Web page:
But while Lieber­man was rais­ing money for other causes, he dis­cov­ered he had his own cause right un­der his nose. His se­cond child with part­ner Olivia (they also have a son, Spike, now 9) was dis­cov­ered to have spinal mus­cu­lar at­ro­phy, the big­gest ge­netic cause of death in chil­dren un­der two. His lit­tle daugh­ter, Michi, born in 2009, was dy­ing. “There’s noth­ing more tragic than a child dy­ing, any child, and it’s been tragic for us, but for us there have also been so many in­spir­ing and amaz­ing things about Michi’s life that we carry ev­ery day,” he says.

So far Lieber­man, his fam­ily, friends and col­leagues have raised about $80,000 since that first year. Now he’s not only rais­ing money for the Spinal Mus­cu­lar At­ro­phy As­so­ci­a­tion of Aus­tralia in Michi’s mem­ory (she died in 2011), but for ev­ery child who will not live a long life.

A small Bris­bane start-up is now one of the world’s big­gest on­line fundrais­ing plat­forms. It all started with five guys con­nect­ing the dots.

“It sounded like a good thing to do. Plus I’m com­pet­i­tive, so I thought, wouldn’t it be awe­some if my lit­tle band of in­tro­verts could stick it up the big guys?”

Shel­don Lieber­man, ev­ery­day hero fund raiser

So who are th­ese five guys? How did they join up the dots? Well, it helps if you have a broad spec­trum of tal­ents at your fin­ger­tips, in­clud­ing a cou­ple of ad­ver­tis­ing stars who un­der­stand that the first rule of com­mu­ni­cat­ing a bril­liant idea is to marry the ra­tio­nal with the emo­tional. “You put your ‘brand’ in peo­ple’s hearts by evok­ing an emo­tional re­sponse,” says Bruijn, who worked with friend Si­mon Lock­yer at global ad­ver­tis­ing gi­ant McCann Erick­son. It helps, too, to have an ex­pert in fi­nan­cial ser­vices, par­tic­u­larly in the field of elec­tronic com­merce. That would be Michael Kear­ney, 46. “I worked for Visa In­ter­na­tional for a lot of years; my ex­per­tise was in pay­ments – the trans­ac­tion side of the busi­ness, how the bank­ing set­tle­ment process worked,” he says.

And it helps to have a mar­ket­ing hot­shot, some­one who knows about prod­uct place­ment and brand man­age­ment, and that would be Bet­teridge, who went to school with Lock­yer at St Joseph’s Col­lege, Gre­gory Ter­race, and is one of his old­est friends. “Si­mon and I were do­ing some joint mar­ket re­search for a small char­ity in Bris­bane and we were try­ing to help them fig­ure out how to raise more money,” he re­calls. “This was back in 2000, and it was re­ally our first ex­po­sure to the sec­tor. I’d been work­ing in mar­ket­ing for Sara Lee and it be­came re­ally ob­vi­ous to us in the re­search we were do­ing that the char­ity sec­tor had a dis­tri­bu­tion prob­lem. The only way they could raise money back then was if you lit­er­ally rat­tled a tin in front of some­one or they sent you some­thing in the mail, which was very com­mon and still is to­day.”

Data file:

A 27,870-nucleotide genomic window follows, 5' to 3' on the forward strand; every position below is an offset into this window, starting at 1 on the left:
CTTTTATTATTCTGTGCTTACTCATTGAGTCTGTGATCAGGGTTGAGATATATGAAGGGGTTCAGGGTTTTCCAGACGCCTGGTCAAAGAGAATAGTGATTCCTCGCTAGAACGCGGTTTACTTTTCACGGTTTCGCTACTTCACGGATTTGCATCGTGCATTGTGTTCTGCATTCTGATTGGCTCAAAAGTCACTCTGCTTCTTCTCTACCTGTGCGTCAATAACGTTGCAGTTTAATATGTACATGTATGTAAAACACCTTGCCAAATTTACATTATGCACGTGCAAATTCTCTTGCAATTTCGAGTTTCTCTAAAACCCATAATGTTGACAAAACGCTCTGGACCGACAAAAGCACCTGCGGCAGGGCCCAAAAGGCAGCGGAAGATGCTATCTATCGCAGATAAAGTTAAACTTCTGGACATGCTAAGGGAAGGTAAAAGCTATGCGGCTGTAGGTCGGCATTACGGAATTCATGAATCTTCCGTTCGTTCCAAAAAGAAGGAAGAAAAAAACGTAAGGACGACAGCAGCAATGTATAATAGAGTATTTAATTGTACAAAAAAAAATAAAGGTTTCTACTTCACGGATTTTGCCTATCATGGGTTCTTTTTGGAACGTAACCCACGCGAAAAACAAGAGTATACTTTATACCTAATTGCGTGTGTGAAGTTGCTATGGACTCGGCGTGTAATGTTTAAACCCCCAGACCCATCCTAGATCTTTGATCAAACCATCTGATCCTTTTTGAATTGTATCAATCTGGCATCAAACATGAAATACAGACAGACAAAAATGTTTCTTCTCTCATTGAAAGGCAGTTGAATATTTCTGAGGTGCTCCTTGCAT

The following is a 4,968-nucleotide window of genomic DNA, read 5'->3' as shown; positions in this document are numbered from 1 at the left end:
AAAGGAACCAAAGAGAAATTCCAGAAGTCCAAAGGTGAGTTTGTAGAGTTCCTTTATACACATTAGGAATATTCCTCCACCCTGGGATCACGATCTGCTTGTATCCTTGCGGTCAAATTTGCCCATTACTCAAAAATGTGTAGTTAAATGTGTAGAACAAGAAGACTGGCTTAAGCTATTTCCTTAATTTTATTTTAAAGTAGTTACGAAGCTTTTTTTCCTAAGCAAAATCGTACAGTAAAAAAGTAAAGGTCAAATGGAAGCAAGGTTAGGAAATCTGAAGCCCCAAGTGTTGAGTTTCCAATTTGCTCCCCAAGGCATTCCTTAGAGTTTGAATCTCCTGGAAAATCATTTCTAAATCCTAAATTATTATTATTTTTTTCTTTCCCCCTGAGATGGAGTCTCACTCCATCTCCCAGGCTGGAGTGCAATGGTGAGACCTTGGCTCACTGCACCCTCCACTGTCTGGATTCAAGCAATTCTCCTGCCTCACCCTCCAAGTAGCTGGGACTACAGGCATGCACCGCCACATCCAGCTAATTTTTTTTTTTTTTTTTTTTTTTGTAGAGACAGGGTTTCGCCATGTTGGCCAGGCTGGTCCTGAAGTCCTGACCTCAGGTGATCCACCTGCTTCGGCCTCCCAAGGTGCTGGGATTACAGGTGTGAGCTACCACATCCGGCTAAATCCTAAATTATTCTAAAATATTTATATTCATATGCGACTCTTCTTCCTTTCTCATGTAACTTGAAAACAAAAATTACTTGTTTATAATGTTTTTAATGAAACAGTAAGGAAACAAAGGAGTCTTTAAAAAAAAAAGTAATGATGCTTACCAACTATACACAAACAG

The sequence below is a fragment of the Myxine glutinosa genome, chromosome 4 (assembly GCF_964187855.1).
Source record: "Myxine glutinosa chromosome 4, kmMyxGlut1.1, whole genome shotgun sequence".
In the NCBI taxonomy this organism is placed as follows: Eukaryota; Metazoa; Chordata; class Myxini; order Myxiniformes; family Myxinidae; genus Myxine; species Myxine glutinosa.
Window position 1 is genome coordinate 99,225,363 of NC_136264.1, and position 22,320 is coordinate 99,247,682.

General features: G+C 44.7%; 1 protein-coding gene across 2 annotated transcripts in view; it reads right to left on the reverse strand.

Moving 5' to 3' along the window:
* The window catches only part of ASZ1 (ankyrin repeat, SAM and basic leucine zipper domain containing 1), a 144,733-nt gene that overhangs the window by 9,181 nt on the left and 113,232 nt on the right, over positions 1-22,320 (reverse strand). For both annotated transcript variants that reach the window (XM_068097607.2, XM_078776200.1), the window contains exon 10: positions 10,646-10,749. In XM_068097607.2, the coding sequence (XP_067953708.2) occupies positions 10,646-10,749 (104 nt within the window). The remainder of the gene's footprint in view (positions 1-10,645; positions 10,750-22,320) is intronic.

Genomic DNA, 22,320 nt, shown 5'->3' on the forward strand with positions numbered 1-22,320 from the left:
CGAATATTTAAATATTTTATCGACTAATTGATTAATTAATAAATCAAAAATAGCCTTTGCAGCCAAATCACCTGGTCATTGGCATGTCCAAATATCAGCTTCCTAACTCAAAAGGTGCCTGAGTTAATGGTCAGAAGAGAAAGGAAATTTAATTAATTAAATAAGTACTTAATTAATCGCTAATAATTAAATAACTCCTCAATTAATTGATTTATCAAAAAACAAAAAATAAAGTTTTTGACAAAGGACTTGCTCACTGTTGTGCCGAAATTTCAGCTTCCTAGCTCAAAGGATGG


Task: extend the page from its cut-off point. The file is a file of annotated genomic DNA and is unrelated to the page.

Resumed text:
Add to the tal­ented mix of four a Syd­ney­based friend – sales spe­cial­ist Paul Wenck, 45 (the busi­ness needed a Syd­ney branch since most of Aus­tralia’s big­gest char­i­ties are based there) – and the lit­tle band of five was set to make Aus­tralian fundrais­ing his­tory.

As re­mark­able as it seems, as re­cently as ten years ago on­line com­mer­cial trans­ac­tions were in their in­fancy. “That’s sort of how the whole thing

came about – we’d had this idea [for im­prov­ing dis­tri­bu­tion in the char­ity in­dus­try] but we hadn’t yet con­nected it to the in­ter­net at that point,” says Bet­teridge. “Michael had just re­turned from Sin­ga­pore, where he’d been work­ing for Visa, so all of a sud­den we had the pay­ments ex­per­tise. We’d all been to uni to­gether; Si­mon had the ad­ver­tis­ing ex­per­tise and through Si­mon, Rem had the cre­ative ex­pe­ri­ence, and we put them to­gether.”

Bruijn adds that at the start of 2007 “we had noth­ing but the idea”. He says they be­gan by talk­ing to char­i­ties and in April 2007, the ev­ery­day­hero site went live. “By that point, we’d signed some char­i­ties who were pre­pared to give it a go. You’ve got to re­mem­ber this was be­fore ecom­merce, be­fore Kick­starter, be­fore the iPhone; it was a dif­fer­ent world. Peo­ple were still scared of eBay, about their money get­ting stolen.”

Kear­ney says many char­i­ties didn’t even have a web­site. “They were ask­ing things like, ‘How does the trans­ac­tion model work?’ So there was a real gap, a skillset gap, I guess, but pretty quickly they could see that we could pro­vide that for them.”